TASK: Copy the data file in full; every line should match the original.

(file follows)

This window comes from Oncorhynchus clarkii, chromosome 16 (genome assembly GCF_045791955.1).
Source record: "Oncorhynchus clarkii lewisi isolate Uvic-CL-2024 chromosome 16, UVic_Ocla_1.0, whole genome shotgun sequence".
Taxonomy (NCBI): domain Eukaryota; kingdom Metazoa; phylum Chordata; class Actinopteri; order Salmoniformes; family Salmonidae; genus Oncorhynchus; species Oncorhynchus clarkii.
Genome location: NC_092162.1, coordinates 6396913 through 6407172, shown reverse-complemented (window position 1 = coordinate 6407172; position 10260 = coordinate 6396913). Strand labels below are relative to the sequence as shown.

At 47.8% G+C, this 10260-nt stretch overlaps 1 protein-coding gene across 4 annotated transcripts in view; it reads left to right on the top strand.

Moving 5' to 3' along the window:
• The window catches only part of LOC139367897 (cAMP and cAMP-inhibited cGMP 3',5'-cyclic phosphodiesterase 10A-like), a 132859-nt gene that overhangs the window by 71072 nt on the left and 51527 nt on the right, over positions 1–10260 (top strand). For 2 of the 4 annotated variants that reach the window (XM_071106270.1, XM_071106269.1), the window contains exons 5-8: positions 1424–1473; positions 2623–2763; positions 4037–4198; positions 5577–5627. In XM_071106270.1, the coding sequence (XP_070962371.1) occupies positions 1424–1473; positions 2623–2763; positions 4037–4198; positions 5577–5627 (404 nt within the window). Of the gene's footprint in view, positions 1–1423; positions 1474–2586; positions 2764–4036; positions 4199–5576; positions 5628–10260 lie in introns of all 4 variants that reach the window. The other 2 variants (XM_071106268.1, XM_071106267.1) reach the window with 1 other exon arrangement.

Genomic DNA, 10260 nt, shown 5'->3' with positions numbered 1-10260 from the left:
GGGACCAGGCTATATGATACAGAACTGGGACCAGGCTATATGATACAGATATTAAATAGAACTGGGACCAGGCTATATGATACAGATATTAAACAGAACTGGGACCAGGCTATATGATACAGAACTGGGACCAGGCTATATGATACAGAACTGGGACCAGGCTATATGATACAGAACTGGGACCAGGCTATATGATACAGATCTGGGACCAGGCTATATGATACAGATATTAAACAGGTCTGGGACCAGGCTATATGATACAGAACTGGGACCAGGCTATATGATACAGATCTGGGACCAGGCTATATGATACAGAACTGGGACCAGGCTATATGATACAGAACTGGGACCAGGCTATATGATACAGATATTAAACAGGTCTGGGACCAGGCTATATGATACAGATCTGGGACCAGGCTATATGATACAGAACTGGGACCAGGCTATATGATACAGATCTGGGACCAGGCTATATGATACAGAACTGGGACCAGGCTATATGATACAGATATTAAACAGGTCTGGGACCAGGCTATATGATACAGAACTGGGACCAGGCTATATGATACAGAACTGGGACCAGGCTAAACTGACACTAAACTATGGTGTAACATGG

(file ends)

This window comes from Oncorhynchus clarkii, chromosome 16 (genome assembly GCF_045791955.1).
Source record: "Oncorhynchus clarkii lewisi isolate Uvic-CL-2024 chromosome 16, UVic_Ocla_1.0, whole genome shotgun sequence".
Taxonomy (NCBI): domain Eukaryota; kingdom Metazoa; phylum Chordata; class Actinopteri; order Salmoniformes; family Salmonidae; genus Oncorhynchus; species Oncorhynchus clarkii.
Genome location: NC_092162.1, coordinates 6396913 through 6407172, shown reverse-complemented (window position 1 = coordinate 6407172; position 10260 = coordinate 6396913). Strand labels below are relative to the sequence as shown.

At 47.8% G+C, this 10260-nt stretch overlaps 1 protein-coding gene across 4 annotated transcripts in view; it reads left to right on the top strand.

Moving 5' to 3' along the window:
• The window catches only part of LOC139367897 (cAMP and cAMP-inhibited cGMP 3',5'-cyclic phosphodiesterase 10A-like), a 132859-nt gene that overhangs the window by 71072 nt on the left and 51527 nt on the right, over positions 1–10260 (top strand). For 2 of the 4 annotated variants that reach the window (XM_071106270.1, XM_071106269.1), the window contains exons 5-8: positions 1424–1473; positions 2623–2763; positions 4037–4198; positions 5577–5627. In XM_071106270.1, the coding sequence (XP_070962371.1) occupies positions 1424–1473; positions 2623–2763; positions 4037–4198; positions 5577–5627 (404 nt within the window). Of the gene's footprint in view, positions 1–1423; positions 1474–2586; positions 2764–4036; positions 4199–5576; positions 5628–10260 lie in introns of all 4 variants that reach the window. The other 2 variants (XM_071106268.1, XM_071106267.1) reach the window with 1 other exon arrangement.

Genomic DNA, 10260 nt, shown 5'->3' with positions numbered 1-10260 from the left:
GGGACCAGGCTATATGATACAGAACTGGGACCAGGCTATATGATACAGATATTAAATAGAACTGGGACCAGGCTATATGATACAGATATTAAACAGAACTGGGACCAGGCTATATGATACAGAACTGGGACCAGGCTATATGATACAGAACTGGGACCAGGCTATATGATACAGAACTGGGACCAGGCTATATGATACAGATCTGGGACCAGGCTATATGATACAGATATTAAACAGGTCTGGGACCAGGCTATATGATACAGAACTGGGACCAGGCTATATGATACAGATCTGGGACCAGGCTATATGATACAGAACTGGGACCAGGCTATATGATACAGAACTGGGACCAGGCTATATGATACAGATATTAAACAGGTCTGGGACCAGGCTATATGATACAGATCTGGGACCAGGCTATATGATACAGAACTGGGACCAGGCTATATGATACAGATCTGGGACCAGGCTATATGATACAGAACTGGGACCAGGCTATATGATACAGATATTAAACAGGTCTGGGACCAGGCTATATGATACAGAACTGGGACCAGGCTATATGATACAGAACTGGGACCAGGCTAAACTGACACTAAACTATGGTGTAACATGG